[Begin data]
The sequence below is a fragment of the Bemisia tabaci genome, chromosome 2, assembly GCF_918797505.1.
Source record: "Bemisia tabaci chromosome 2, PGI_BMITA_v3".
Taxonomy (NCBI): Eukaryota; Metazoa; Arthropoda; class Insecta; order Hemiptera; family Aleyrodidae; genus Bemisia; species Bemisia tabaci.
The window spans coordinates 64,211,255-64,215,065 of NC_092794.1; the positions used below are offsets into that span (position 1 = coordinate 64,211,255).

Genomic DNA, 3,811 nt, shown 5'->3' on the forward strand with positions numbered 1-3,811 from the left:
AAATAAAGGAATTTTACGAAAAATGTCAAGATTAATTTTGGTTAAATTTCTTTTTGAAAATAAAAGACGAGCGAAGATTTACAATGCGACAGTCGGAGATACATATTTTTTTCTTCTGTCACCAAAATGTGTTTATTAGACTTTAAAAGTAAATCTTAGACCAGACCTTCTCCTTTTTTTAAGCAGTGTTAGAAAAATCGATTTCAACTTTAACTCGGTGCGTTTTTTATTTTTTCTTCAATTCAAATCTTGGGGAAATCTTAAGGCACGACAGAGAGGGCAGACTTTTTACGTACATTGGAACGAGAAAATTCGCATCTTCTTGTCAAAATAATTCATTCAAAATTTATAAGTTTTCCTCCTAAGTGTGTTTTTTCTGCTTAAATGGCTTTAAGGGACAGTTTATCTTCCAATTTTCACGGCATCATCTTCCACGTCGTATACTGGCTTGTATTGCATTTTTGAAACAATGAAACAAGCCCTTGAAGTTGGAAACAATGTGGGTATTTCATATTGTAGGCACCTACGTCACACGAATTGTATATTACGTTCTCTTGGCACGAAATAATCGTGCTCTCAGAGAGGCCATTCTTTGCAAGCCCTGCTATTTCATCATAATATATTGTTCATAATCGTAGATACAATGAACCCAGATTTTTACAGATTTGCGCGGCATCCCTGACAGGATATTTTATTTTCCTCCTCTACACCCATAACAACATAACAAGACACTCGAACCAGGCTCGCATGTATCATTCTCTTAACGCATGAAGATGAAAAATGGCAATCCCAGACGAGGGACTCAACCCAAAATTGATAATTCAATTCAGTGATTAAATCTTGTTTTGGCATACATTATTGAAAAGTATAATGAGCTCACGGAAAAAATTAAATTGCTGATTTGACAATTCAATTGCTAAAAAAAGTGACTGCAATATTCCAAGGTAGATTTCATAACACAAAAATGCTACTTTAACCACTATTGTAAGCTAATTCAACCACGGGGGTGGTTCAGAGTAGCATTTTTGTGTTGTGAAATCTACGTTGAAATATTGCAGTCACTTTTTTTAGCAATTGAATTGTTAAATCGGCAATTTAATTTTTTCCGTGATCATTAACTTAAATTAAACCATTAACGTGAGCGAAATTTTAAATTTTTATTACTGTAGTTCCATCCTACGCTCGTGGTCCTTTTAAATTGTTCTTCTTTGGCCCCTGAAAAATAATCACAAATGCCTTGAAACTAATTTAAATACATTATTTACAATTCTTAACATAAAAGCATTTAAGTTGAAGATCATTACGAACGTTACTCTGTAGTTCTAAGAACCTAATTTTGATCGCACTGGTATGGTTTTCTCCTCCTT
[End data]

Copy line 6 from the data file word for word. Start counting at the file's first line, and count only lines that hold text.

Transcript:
AAATAAAGGAATTTTACGAAAAATGTCAAGATTAATTTTGGTTAAATTTCTTTTTGAAAATAAAAGACGAGCGAAGATTTACAATGCGACAGTCGGAGATACATATTTTTTTCTTCTGTCACCAAAATGTGTTTATTAGACTTTAAAAGTAAATCTTAGACCAGACCTTCTCCTTTTTTTAAGCAGTGTTAGAAAAATCGATTTCAACTTTAACTCGGTGCGTTTTTTATTTTTTCTTCAATTCAAATCTTGGGGAAATCTTAAGGCACGACAGAGAGGGCAGACTTTTTACGTACATTGGAACGAGAAAATTCGCATCTTCTTGTCAAAATAATTCATTCAAAATTTATAAGTTTTCCTCCTAAGTGTGTTTTTTCTGCTTAAATGGCTTTAAGGGACAGTTTATCTTCCAATTTTCACGGCATCATCTTCCACGTCGTATACTGGCTTGTATTGCATTTTTGAAACAATGAAACAAGCCCTTGAAGTTGGAAACAATGTGGGTATTTCATATTGTAGGCACCTACGTCACACGAATTGTATATTACGTTCTCTTGGCACGAAATAATCGTGCTCTCAGAGAGGCCATTCTTTGCAAGCCCTGCTATTTCATCATAATATATTGTTCATAATCGTAGATACAATGAACCCAGATTTTTACAGATTTGCGCGGCATCCCTGACAGGATATTTTATTTTCCTCCTCTACACCCATAACAACATAACAAGACACTCGAACCAGGCTCGCATGTATCATTCTCTTAACGCATGAAGATGAAAAATGGCAATCCCAGACGAGGGACTCAACCCAAAATTGATAATTCAATTCAGTGATTAAATCTTGTTTTGGCATACATTATTGAAAAGTATAATGAGCTCACGGAAAAAATTAAATTGCTGATTTGACAATTCAATTGCTAAAAAAAGTGACTGCAATATTCCAAGGTAGATTTCATAACACAAAAATGCTACTTTAACCACTATTGTAAGCTAATTCAACCACGGGGGTGGTTCAGAGTAGCATTTTTGTGTTGTGAAATCTACGTTGAAATATTGCAGTCACTTTTTTTAGCAATTGAATTGTTAAATCGGCAATTTAATTTTTTCCGTGATCATTAACTTAAATTAAACCATTAACGTGAGCGAAATTTTAAATTTTTATTACTGTAGTTCCATCCTACGCTCGTGGTCCTTTTAAATTGTTCTTCTTTGGCCCCTGAAAAATAATCACAAATGCCTTGAAACTAATTTAAATACATTATTTACAATTCTTAACATAAAAGCATTTAAGTTGAAGATCATTACGAACGTTACTCTGTAGTTCTAAGAACCTAATTTTGATCGCACTGGTATGGTTTTCTCCTCCTT